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Thread: Dart

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    Default Dart

    From every outward appearance Dart is one of the shortest, and simplest of all Tracy techniques. What subtle lessons can be learned from this technique?



    Kenpo Gary
    "The heart of the Kenpo System has always been practical-effective- Self Defense Techniques." Al Tracy

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    Default Re: Dart

    Quote Originally Posted by Kenpo Gary View Post
    From every outward appearance Dart is one of the shortest, and simplest of all Tracy techniques. What subtle lessons can be learned from this technique?



    Kenpo Gary
    Without giving more info that you're allowed, can you describe this technique so those of us who don't know it might still participate?

    Is this one the same as 'darting leaves' in epak?

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    Default Re: Dart

    A couple right off the top of my head include utilizing the waist to develop more speed and in our system, these are the first techniques with strikes to the eyes.

    Amy, if our version of Dart is still the same as the Tracy version then the two we do are for a left hand punch.

    "A": As the attacker throws the punch, step back with the left foot into a fighting stance while the right hand hooks inside the attacker's elbow, left hand will be at guard. Pull your right hand down to your right hip, pulling the attacker in and down. Change the right hand to a Dart position and poke the bad guy in the eye. Turning at the waist as you pull him in incorporates the body into the movement and also winds the spring for the delivery of the Dart hand.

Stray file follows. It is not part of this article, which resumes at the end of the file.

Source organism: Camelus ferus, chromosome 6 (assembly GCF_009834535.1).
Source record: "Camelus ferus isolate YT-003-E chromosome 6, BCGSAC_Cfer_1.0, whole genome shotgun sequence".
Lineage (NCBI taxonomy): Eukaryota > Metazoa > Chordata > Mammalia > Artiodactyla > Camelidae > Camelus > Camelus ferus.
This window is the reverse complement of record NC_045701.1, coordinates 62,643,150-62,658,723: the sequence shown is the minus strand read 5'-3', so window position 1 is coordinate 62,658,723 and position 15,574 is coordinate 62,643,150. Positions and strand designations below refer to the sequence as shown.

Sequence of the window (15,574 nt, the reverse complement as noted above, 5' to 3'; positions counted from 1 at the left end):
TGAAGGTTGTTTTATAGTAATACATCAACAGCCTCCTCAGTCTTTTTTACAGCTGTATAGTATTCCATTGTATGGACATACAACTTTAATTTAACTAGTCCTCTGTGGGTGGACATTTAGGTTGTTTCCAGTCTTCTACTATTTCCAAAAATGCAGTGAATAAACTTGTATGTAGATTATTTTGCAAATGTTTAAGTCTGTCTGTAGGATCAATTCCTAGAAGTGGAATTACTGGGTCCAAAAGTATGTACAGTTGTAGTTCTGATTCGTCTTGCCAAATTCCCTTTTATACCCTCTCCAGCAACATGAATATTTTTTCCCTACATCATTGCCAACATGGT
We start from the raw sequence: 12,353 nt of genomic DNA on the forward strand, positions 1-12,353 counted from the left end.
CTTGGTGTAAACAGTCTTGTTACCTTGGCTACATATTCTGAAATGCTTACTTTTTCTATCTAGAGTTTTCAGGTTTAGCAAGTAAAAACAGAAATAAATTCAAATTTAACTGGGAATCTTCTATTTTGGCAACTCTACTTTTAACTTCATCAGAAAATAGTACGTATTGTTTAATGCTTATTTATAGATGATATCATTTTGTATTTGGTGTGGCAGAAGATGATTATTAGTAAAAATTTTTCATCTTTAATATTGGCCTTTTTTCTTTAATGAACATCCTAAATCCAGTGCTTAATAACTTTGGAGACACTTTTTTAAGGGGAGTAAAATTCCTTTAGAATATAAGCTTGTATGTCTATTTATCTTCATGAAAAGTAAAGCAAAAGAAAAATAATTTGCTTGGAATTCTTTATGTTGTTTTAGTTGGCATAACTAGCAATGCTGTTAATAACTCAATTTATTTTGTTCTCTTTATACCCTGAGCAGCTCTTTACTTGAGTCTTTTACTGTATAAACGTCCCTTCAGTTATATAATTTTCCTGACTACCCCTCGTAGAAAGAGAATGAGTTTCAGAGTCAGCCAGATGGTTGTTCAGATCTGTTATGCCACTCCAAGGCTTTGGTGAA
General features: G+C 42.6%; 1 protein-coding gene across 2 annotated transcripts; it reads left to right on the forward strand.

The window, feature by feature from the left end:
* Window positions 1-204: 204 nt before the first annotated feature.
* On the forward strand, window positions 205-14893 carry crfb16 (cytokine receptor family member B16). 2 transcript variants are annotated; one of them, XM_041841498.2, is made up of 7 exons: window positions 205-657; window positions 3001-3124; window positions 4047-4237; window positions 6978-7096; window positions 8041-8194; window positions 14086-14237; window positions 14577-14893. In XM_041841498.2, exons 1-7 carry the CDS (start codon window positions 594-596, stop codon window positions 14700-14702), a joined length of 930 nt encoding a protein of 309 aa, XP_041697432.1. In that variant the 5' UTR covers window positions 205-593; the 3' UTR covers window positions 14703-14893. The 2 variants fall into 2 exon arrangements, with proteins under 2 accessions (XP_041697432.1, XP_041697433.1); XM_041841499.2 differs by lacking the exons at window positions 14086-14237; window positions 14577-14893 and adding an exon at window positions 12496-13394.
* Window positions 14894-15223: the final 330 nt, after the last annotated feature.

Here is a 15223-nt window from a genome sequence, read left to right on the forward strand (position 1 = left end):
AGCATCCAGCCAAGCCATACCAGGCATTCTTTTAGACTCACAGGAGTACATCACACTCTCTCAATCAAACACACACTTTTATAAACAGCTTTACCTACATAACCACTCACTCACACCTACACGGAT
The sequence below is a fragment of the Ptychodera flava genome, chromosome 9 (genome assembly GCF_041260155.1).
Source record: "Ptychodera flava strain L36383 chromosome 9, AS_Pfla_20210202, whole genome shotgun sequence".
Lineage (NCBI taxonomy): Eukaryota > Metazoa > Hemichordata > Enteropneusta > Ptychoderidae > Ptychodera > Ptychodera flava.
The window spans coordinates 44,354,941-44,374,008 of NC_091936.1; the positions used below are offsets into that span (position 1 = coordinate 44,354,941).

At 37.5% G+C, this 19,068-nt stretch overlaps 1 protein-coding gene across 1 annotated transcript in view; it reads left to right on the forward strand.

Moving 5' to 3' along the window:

"B": Same attack. Step back with the left foot into a fighting stance. Hook the inside of the attackers elbow and pull into your right hip, left hand will be at set. Lean away from the attacker slightly as you do this. As you're pulling the attacker in with the sticky hand, turn right into a hardbow stance, delivering a rigid claw to the eyes.
    Last edited by jdinca; 12-09-2007 at 04:32 PM. Reason: .
    Be careful what you say, some may take it the wrong way.

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    Default Re: Dart

    My Dart Applications: These are just idea's using the same motion or mechanic's of the Dart
    What if?
    If the jab snaps back; ride the forearm back to the eye jab.
    If it is a low punch to the ribs; hook wrist or elbow and jab
    If it's a round punch; step back hook wrist and throw out to jab
    You can step on the lead foot to keep the attacker there for the eye
    You can use the step forward to kick the shin and drop to jab
    You can use your lead leg knee as a fulcrum to press inward
    You can use your hand momentum to throw the arm down to snap the head forward for the jab.
    You can change body angle throw a direct eye jab over-outside, under, inside attack
    You can block, kick and trip to jab
    You can finger jab the throat
    You can grab the ear and pull, if attacker turns head
    You can pop the ear with a heel palm
    You can apply pressure point strike to the calor bone area
    You can finger jab and drop a palm heel to the nose
    You can plant your foot behind the lead foot and hook the elbow for a sweep
    You can step on foot and push the face/shoulder for takedown
    You can hook the wrist and pull the arm to jab
    You can hook the elbow circle out to grab the shoulder and pull to jab
    I am not done researching the applications of this technique. It is one of my fav's. I like to grease the wheel's of creativity Nubreed
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    Default Re: Dart

    Quote Originally Posted by Nubreed View Post
    My Dart Applications: These are just idea's using the same motion or mechanic's of the Dart
    What if?
    If the jab snaps back; ride the forearm back to the eye jab.
    If it is a low punch to the ribs; hook wrist or elbow and jab
    If it's a round punch; step back hook wrist and throw out to jab
    You can step on the lead foot to keep the attacker there for the eye
    You can use the step forward to kick the shin and drop to jab
    You can use your lead leg knee as a fulcrum to press inward